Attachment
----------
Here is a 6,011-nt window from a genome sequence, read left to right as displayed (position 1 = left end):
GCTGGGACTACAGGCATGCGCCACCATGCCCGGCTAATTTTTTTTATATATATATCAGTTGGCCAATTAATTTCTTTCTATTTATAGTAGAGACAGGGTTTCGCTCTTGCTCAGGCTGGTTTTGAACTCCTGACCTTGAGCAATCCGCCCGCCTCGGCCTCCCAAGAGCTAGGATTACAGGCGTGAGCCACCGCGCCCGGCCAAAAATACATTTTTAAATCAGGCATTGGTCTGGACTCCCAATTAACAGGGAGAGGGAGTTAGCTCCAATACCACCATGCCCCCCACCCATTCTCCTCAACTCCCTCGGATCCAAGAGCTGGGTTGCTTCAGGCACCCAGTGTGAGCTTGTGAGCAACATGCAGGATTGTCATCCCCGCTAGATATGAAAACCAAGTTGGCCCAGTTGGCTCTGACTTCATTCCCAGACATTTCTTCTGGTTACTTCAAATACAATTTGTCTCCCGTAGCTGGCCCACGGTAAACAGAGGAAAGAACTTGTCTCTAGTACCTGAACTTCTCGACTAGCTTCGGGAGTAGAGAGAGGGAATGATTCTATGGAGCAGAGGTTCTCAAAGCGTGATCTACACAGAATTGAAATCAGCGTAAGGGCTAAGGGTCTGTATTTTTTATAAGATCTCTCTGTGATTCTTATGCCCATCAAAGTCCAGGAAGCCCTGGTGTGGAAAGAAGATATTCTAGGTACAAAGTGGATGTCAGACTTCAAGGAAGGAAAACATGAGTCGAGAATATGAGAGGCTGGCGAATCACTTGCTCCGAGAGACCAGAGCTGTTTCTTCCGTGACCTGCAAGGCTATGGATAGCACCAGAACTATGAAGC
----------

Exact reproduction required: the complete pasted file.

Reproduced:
Here is a 6,011-nt window from a genome sequence, read left to right as displayed (position 1 = left end):
GCTGGGACTACAGGCATGCGCCACCATGCCCGGCTAATTTTTTTTATATATATATCAGTTGGCCAATTAATTTCTTTCTATTTATAGTAGAGACAGGGTTTCGCTCTTGCTCAGGCTGGTTTTGAACTCCTGACCTTGAGCAATCCGCCCGCCTCGGCCTCCCAAGAGCTAGGATTACAGGCGTGAGCCACCGCGCCCGGCCAAAAATACATTTTTAAATCAGGCATTGGTCTGGACTCCCAATTAACAGGGAGAGGGAGTTAGCTCCAATACCACCATGCCCCCCACCCATTCTCCTCAACTCCCTCGGATCCAAGAGCTGGGTTGCTTCAGGCACCCAGTGTGAGCTTGTGAGCAACATGCAGGATTGTCATCCCCGCTAGATATGAAAACCAAGTTGGCCCAGTTGGCTCTGACTTCATTCCCAGACATTTCTTCTGGTTACTTCAAATACAATTTGTCTCCCGTAGCTGGCCCACGGTAAACAGAGGAAAGAACTTGTCTCTAGTACCTGAACTTCTCGACTAGCTTCGGGAGTAGAGAGAGGGAATGATTCTATGGAGCAGAGGTTCTCAAAGCGTGATCTACACAGAATTGAAATCAGCGTAAGGGCTAAGGGTCTGTATTTTTTATAAGATCTCTCTGTGATTCTTATGCCCATCAAAGTCCAGGAAGCCCTGGTGTGGAAAGAAGATATTCTAGGTACAAAGTGGATGTCAGACTTCAAGGAAGGAAAACATGAGTCGAGAATATGAGAGGCTGGCGAATCACTTGCTCCGAGAGACCAGAGCTGTTTCTTCCGTGACCTGCAAGGCTATGGATAGCACCAGAACTATGAAGC